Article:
The 2014 discovery of a female “penis” in a species of Brazilian bark lice provoked understandable controversy, and led to the awarding of an Ig Nobel Prize to the researchers in question. Three years later they followed up this work by reporting that an African genus in the same tribe had independently evolved similar organs.
This second discovery begs the question: What are the evolutionary factors that might lead to such an apparent role reversal? The international research team have laid out their initial hypotheses in a fascinating essay recently featured in Bioessays.
The selective pressures that lead to the development of male penises and female vaginas are generally accepted. In species where females have a lower optimal rate of re-mating compared to their male counterparts, there is considerable selection pressure on the males to develop “persistence” in their genitalia. For example, spikes for clinging to unwilling mates. In females, there is a corresponding selection pressure on developing “tolerance” in their genitalia. For example, thickened walls or membranous pouches.
While this type of arrangement might seem to be the standard from a homo sapien standpoint, nature has no such bias. Most bird species reproduce through close contact of the terminal opening of their digestive system – the cloaca. Many insect species reproduce via the touching of a flat “spermapore” plate in the female with a membranous opening in the male.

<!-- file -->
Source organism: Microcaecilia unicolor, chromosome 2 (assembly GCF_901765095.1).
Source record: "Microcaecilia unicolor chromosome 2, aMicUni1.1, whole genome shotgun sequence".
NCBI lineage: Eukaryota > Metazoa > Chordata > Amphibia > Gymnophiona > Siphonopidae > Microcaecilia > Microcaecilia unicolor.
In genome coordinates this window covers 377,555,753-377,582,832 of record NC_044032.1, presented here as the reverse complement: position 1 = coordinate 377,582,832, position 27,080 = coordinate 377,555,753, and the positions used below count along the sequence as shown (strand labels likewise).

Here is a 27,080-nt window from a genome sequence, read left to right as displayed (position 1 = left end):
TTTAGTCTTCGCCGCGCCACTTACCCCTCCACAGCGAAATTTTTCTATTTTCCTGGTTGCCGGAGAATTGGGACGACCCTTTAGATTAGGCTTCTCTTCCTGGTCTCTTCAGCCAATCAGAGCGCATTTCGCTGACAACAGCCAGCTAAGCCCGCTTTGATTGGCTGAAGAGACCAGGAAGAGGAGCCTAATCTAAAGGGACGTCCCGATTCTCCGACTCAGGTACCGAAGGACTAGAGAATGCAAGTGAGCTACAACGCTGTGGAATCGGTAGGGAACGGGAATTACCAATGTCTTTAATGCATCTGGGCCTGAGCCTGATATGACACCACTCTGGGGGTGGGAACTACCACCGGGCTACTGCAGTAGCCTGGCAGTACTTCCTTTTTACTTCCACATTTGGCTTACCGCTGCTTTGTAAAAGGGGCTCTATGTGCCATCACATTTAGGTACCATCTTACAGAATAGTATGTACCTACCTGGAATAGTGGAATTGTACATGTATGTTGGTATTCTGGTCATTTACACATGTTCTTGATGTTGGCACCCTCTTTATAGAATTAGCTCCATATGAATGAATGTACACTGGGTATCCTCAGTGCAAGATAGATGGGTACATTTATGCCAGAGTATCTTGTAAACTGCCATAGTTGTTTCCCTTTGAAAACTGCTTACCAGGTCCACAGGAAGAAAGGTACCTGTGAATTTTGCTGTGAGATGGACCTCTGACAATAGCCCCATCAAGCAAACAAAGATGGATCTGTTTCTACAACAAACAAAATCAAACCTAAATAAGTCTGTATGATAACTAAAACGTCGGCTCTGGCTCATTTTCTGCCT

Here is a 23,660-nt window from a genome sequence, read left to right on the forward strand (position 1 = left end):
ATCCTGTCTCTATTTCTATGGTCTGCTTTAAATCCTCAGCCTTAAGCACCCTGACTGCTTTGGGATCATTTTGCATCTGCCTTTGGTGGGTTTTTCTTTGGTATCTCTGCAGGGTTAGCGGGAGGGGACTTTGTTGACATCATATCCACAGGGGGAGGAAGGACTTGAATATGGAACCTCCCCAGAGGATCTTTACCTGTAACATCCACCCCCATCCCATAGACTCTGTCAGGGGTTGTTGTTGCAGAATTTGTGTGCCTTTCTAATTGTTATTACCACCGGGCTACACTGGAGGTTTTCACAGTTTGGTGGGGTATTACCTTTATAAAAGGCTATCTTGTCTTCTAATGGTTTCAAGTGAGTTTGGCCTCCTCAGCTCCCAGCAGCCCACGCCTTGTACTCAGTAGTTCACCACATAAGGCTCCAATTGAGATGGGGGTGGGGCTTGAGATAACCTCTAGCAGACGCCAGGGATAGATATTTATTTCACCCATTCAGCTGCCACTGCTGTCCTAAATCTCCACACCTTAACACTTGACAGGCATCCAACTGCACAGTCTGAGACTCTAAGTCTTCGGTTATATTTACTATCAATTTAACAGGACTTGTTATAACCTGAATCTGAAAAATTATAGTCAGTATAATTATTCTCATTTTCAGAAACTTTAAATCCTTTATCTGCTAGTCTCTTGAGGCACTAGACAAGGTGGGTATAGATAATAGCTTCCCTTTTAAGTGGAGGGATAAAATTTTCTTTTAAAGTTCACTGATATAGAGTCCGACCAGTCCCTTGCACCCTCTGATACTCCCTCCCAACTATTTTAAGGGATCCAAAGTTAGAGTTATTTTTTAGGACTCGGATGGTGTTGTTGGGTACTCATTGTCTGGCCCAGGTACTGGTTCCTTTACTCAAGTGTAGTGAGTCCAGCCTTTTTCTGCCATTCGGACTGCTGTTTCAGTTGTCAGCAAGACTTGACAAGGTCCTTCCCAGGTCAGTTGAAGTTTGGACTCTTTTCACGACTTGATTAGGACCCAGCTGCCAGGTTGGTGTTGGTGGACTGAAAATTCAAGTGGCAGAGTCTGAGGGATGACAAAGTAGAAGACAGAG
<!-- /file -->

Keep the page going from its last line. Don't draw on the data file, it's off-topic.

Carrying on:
Given the plurality of different genital shapes used by the animal kingdom, it is perhaps unusual that a female “penis” had not been observed before 2014. Research on these species is still in its early stages, but initial anatomical studies give a starting point for understanding the selection pressure that might lead to such a situation.
The authors consider a broad range of factors, but there are two variables that are of central importance. Firstly, the environment that these species inhabit is severely nutrient depleted. Secondly, the semen in question is nutritious and plentiful – if these insects were human size, the amount of semen received by the female during a single copulation would be in the range of 300 milliliters.
In a situation where little food is available there could be considerable selection pressure on females to acquire as much semen as possible. This theory is supported by some of the insects’ unique anatomical characteristics.
The penises have spines, enabling the female to acquire as much food as possible from unwilling male partners. The mating time is extremely long (40–70 hours), enabling the maximum volume of sperm to be collected. Finally, the females have developed a complex bivalve system that enables them to store multiple deposits of sperm for extended periods.
These anatomical observations, taken together, suggest that competition for nutrition may have played a role in the development of these genitalia.
At this stage the theories on the selection pressures that give rise to these biological structures are purely hypothetical. But work is continuing in order to provide further evidence to support the propositions put forward in this rather compelling essay.